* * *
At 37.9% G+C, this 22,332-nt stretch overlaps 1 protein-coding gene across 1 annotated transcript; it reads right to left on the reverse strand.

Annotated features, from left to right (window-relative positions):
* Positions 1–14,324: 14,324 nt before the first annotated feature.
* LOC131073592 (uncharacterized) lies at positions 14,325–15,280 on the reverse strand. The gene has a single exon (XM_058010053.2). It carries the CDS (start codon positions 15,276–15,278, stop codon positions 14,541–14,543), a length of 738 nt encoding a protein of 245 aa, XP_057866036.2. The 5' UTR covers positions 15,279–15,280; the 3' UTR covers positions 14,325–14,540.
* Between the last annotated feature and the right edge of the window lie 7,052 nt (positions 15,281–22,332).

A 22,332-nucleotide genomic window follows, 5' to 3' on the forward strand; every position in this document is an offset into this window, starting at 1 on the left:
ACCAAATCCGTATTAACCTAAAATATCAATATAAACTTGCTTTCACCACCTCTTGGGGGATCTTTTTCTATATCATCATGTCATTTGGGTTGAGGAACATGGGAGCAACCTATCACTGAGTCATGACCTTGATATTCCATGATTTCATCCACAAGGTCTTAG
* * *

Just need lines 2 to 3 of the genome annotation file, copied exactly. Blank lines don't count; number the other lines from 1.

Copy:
Annotated features, from left to right (window-relative positions):
* Positions 1–14,324: 14,324 nt before the first annotated feature.